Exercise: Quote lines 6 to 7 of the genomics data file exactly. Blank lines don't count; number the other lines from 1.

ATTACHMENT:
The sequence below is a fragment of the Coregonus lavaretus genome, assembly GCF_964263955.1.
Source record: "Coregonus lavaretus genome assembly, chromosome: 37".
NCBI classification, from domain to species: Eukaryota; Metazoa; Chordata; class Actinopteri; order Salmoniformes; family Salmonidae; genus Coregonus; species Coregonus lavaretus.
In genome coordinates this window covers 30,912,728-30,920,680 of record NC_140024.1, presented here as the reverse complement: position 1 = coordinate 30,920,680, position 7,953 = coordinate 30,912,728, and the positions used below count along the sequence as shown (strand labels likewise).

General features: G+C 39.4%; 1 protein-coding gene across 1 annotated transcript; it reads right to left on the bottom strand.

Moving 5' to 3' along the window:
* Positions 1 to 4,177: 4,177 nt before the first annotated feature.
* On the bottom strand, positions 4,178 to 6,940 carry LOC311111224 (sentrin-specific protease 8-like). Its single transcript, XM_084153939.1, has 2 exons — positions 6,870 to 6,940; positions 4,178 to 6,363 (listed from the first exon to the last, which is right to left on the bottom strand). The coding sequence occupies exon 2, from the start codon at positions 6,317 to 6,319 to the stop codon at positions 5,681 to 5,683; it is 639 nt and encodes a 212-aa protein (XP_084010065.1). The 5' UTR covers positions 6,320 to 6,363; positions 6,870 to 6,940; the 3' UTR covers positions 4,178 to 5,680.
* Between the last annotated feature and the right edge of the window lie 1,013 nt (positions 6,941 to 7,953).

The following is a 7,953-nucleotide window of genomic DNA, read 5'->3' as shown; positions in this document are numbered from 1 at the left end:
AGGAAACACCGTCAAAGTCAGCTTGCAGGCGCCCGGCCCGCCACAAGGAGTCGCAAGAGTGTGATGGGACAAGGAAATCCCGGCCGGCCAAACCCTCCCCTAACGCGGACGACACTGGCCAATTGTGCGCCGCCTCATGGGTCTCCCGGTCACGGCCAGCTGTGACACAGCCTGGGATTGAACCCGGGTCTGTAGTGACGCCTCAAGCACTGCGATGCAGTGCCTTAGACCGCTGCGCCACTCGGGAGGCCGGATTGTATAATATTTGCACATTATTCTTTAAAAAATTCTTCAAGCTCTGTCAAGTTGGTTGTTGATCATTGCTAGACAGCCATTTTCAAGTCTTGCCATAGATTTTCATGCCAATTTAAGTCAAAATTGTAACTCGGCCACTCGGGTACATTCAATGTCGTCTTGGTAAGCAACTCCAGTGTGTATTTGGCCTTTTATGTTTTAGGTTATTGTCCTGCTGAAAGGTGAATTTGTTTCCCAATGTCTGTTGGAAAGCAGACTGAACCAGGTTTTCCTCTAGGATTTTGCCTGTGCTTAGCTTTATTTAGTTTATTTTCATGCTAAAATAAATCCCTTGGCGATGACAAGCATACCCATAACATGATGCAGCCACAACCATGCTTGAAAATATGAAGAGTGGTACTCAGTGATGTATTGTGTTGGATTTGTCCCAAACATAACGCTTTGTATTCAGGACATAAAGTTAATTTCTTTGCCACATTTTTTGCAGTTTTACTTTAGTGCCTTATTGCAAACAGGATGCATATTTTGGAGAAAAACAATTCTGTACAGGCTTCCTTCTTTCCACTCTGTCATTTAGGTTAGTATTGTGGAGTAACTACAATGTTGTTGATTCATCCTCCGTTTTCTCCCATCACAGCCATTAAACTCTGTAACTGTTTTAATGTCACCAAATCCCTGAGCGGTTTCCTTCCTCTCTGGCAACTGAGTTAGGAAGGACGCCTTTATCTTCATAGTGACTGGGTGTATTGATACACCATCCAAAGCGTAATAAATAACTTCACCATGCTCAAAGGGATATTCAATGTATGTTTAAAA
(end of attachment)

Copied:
Moving 5' to 3' along the window:
* Positions 1 to 4,177: 4,177 nt before the first annotated feature.